WellBelly

Pathway to Freedom

Tag: healthy dining

Seven Benefits of Dark Chocolate

Seven Benefits of Dark Chocolate 

Rarely can anything taste so good and be so good for you.  Dark chocolate is loaded with nutrients that can positively effect your health in seven key ways.

The Good Stuff dark chocolate is primarily made from  at least 60% organic cocoa powder, coco butter and sugar (milk chocolate packs more sugar and fat while white has nearly no health benefits).

Dark chocolate contains soluble fiber and is loaded with minerals and antioxidants.  The primary minerals in dark chocolate include iron, magnesium, copper and manganese accompanied by smaller amounts of potassium, phosphorus, zinc and selenium. The fat content is mostly saturated and monounsaturated with small amounts of polyunsaturates.  It also contains caffeine and theobromine but in small amounts that should not keep you awake at night.

Enjoy one to two ounces of dark chocolate guilt free to reap the following benefits:

Brain:

1. Powerful antioxidants (polyphenols) increase blood flow to the brain boosting smarts and memory.

Skin:

2. The flavinoids contained in cocoa can protect against sun-induced damage, improve blood flow to the skin and increase skin density and hydration.

Heart:

3. Epicatechin one of the compounds that lends cocoa its bitter taste lowers blood pressure.

4. Raises HDL and protects LDL against oxidation.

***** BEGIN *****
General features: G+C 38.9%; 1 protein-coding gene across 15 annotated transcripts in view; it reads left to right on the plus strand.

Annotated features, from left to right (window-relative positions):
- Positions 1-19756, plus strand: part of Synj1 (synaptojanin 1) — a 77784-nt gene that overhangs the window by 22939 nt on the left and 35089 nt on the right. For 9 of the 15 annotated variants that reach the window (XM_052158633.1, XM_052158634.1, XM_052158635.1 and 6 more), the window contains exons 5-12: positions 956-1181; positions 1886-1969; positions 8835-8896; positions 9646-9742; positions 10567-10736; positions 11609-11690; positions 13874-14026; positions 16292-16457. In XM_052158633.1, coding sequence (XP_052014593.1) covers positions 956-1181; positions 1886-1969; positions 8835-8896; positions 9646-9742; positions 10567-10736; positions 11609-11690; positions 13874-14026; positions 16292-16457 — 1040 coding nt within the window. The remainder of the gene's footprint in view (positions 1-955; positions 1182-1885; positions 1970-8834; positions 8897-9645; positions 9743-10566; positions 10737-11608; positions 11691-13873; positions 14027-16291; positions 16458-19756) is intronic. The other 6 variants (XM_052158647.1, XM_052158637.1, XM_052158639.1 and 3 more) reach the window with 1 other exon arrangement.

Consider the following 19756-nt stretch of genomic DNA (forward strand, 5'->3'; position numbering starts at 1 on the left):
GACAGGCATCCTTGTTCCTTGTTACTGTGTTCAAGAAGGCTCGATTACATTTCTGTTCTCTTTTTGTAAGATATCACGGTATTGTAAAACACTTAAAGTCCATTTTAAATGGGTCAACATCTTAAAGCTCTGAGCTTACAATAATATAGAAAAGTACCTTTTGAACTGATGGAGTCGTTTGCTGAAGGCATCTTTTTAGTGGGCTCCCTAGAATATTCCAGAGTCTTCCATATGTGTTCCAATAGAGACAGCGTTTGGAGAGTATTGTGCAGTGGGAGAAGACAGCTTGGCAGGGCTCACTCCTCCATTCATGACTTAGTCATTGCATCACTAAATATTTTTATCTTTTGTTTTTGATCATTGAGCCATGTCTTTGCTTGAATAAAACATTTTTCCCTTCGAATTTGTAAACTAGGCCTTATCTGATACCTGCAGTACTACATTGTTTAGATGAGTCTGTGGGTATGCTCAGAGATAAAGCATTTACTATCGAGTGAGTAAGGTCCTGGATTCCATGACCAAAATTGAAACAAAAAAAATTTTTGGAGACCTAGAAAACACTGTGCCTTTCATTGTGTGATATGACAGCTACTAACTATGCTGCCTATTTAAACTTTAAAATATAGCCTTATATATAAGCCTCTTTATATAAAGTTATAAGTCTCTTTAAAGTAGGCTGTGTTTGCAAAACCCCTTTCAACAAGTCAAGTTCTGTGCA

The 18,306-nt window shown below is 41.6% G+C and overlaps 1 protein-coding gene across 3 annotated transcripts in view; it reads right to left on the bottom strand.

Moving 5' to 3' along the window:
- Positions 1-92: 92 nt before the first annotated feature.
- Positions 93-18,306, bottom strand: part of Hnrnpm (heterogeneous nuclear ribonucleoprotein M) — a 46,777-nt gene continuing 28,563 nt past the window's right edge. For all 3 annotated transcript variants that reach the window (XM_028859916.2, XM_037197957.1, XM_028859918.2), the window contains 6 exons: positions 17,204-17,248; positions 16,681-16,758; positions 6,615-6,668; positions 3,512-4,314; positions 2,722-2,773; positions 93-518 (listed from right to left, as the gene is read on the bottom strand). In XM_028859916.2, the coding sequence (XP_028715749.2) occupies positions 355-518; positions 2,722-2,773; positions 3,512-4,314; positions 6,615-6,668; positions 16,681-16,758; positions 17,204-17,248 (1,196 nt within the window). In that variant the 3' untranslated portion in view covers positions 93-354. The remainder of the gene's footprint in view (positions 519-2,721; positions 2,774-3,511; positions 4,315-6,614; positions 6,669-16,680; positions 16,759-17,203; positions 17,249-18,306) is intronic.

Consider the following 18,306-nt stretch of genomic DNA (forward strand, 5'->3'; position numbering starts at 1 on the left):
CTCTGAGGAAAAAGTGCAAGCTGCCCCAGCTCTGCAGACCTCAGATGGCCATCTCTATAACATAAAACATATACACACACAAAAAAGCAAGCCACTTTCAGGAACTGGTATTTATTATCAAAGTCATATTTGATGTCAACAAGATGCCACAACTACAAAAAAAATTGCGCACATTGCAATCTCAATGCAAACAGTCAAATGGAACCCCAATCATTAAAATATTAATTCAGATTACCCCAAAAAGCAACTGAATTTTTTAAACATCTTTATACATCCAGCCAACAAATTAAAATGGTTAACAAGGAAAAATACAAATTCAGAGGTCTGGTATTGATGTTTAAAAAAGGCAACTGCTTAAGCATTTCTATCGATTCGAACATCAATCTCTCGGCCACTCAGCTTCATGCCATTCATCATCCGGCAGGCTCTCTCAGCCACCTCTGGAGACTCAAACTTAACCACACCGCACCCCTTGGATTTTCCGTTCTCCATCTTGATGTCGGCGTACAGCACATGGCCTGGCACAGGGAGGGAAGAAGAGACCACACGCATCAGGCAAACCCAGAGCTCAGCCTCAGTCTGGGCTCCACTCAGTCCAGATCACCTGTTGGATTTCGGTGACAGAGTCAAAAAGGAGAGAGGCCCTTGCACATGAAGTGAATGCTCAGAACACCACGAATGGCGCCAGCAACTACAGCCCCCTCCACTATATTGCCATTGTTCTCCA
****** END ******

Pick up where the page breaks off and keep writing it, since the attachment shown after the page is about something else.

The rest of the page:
Energy:

5. The same epicatechin can boost your cells’ mitochondrial function.  Mitochondria are the organelles, little energy factories, found in the nucleus of every cell in the body.

Weight Loss

6. Research has found the regular chocolate eaters were slimmer than those who abstained altogether.  Chocolate satisfies cravings as it  lights up your grain’s frontal lobe, its reward center.

Mood:

7. Cocoa butter fats trigger natural endorphins (natural opiates) and serotonin (a mood modulator).  These brain chemicals induce calm, decrease pain sensation, improve sleep and elevate mood.

Tending Your Gut-Garden with Fibre

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Fibre plays an all-star role in the mini-ecosystem within our body known as the gut microbiota (gut- garden flora).  Discover the evolving science surrounding your personal gut microbiota and the ten foods to tenderly cultivate your gut-garden.

Importance of the Gut Microbiota

Science is just uncovering the benefits produced by your gut microbiota garden of primarily bacteria with some fungus and virus and a bit of non-threatening free-loaders.  So far we know that the gut microbiota is fundamental to our immune defenses as it shields against opportunistic pathogens; synthesizes vitamins B and K; aids in the absorption of calcium; makes our food digestible; impacts mental and emotional health as well as metabolic functions of energy production and calorie storage.

Comprised of 40 trillion cells, (it only takes 30 trillion cells to make the human body) from 30-40 different microbe species, the gut microbiota was designed to be self-regulating to maintain balance among the microbes of bacteria, fungi and viruses.

However, maintaining balance in this ecosystem has become a challenge for all these little guys in today’s world.  The gut-garden flora we humans inherited from a single ancestor some 15 million years ago is essential for sustaining life.   Since then, these microbes have evolved for better or worse as a consequence of our environment resulting in unique personal gut-garden microbiota.